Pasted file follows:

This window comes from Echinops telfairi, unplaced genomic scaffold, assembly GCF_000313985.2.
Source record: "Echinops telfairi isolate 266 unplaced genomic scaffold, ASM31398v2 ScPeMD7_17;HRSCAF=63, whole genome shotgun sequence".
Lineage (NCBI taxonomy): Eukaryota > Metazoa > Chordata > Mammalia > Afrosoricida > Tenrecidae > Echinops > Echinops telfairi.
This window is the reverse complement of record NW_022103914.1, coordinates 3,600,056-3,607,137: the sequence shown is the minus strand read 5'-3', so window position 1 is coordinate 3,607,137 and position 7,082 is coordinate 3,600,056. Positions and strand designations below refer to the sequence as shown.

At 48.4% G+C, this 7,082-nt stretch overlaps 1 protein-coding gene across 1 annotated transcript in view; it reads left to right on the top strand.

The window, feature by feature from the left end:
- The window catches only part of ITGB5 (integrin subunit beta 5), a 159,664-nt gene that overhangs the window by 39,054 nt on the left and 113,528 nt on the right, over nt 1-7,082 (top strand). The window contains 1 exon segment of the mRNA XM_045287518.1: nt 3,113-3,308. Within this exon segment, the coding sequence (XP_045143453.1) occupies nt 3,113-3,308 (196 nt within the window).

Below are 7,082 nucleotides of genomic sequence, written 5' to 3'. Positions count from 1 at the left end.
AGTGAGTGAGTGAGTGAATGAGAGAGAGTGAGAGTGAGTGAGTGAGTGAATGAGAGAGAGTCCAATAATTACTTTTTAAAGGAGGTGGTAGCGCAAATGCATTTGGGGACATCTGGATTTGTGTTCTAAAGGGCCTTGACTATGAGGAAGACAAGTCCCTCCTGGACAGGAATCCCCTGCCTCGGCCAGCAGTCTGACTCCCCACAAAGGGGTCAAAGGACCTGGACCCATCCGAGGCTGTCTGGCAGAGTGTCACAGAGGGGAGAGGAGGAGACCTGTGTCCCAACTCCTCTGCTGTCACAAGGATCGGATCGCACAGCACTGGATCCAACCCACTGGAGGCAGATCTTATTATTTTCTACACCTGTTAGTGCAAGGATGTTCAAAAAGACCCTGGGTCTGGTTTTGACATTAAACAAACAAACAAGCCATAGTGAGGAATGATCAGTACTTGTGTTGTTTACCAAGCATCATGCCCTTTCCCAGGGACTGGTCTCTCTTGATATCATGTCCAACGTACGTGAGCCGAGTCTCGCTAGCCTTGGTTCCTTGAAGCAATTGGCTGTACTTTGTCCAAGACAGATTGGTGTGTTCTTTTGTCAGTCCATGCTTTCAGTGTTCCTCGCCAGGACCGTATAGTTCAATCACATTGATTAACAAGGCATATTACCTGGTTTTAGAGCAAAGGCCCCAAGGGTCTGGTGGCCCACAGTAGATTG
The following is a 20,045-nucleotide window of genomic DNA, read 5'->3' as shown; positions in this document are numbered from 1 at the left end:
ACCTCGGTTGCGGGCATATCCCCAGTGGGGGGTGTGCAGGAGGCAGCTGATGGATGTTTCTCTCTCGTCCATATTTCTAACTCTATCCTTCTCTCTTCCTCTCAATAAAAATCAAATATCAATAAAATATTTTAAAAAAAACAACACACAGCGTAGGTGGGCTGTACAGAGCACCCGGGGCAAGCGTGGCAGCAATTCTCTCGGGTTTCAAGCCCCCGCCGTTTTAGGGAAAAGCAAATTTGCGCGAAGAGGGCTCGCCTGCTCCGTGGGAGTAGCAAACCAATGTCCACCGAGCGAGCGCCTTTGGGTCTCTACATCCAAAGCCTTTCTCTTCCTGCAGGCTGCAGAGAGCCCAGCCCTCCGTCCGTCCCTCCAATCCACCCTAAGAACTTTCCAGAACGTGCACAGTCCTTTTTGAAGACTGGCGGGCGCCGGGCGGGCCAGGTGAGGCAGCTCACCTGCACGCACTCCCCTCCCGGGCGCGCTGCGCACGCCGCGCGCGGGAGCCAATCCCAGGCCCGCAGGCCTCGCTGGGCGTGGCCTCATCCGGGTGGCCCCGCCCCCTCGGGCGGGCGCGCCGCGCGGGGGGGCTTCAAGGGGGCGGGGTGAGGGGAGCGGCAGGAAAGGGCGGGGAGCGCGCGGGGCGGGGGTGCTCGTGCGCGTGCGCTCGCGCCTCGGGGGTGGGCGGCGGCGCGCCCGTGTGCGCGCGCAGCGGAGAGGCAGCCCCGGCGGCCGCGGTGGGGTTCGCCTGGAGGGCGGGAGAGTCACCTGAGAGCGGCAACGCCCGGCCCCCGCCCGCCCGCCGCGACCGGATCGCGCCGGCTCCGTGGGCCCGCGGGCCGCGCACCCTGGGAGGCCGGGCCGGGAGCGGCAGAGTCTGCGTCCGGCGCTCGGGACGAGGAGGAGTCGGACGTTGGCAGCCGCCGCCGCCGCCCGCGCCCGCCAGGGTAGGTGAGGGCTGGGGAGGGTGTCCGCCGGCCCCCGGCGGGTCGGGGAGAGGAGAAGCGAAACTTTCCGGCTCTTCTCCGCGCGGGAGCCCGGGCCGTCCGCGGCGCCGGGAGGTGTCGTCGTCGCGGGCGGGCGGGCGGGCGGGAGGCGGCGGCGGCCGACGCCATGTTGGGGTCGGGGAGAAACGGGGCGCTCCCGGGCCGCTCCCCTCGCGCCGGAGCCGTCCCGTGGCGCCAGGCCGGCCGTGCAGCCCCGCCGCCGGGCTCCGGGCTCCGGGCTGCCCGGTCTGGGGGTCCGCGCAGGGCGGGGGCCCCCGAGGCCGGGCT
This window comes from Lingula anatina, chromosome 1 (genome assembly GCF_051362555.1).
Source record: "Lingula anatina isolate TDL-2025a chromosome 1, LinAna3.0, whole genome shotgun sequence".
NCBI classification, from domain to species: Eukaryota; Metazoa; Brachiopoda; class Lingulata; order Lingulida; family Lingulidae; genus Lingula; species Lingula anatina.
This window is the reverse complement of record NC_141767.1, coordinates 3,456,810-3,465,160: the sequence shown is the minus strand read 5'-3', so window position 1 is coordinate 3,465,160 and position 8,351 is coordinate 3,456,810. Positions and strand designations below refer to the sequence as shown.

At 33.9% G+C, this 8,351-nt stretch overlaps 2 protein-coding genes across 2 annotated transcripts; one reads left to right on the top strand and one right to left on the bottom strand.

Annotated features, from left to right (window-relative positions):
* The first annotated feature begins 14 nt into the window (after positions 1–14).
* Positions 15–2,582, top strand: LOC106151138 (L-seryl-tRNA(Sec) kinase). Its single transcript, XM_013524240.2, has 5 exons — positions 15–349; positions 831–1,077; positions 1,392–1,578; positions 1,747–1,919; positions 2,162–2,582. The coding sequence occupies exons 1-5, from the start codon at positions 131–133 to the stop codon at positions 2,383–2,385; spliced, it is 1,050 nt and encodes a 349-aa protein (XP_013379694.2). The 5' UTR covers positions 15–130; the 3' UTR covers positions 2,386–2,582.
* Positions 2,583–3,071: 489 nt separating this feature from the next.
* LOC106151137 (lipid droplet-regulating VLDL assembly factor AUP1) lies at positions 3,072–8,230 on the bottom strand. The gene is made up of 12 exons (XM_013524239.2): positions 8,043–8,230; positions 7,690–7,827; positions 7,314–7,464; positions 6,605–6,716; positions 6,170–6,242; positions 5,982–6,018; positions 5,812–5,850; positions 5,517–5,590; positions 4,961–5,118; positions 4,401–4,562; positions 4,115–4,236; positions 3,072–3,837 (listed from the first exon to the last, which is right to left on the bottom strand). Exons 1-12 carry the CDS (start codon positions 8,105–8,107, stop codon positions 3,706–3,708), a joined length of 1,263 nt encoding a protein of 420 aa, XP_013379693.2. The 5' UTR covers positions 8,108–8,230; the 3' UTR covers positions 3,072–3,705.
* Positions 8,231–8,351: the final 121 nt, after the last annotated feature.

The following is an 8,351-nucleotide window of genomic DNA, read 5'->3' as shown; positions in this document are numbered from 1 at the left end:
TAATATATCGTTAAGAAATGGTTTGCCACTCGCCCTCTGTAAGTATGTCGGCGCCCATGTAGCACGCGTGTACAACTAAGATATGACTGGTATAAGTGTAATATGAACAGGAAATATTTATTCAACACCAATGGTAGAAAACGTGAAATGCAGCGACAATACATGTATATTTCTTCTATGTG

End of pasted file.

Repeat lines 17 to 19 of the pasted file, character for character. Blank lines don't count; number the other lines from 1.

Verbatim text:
Annotated features, from left to right (window-relative positions):
* The first annotated feature begins 14 nt into the window (after positions 1–14).
* Positions 15–2,582, top strand: LOC106151138 (L-seryl-tRNA(Sec) kinase). Its single transcript, XM_013524240.2, has 5 exons — positions 15–349; positions 831–1,077; positions 1,392–1,578; positions 1,747–1,919; positions 2,162–2,582. The coding sequence occupies exons 1-5, from the start codon at positions 131–133 to the stop codon at positions 2,383–2,385; spliced, it is 1,050 nt and encodes a 349-aa protein (XP_013379694.2). The 5' UTR covers positions 15–130; the 3' UTR covers positions 2,386–2,582.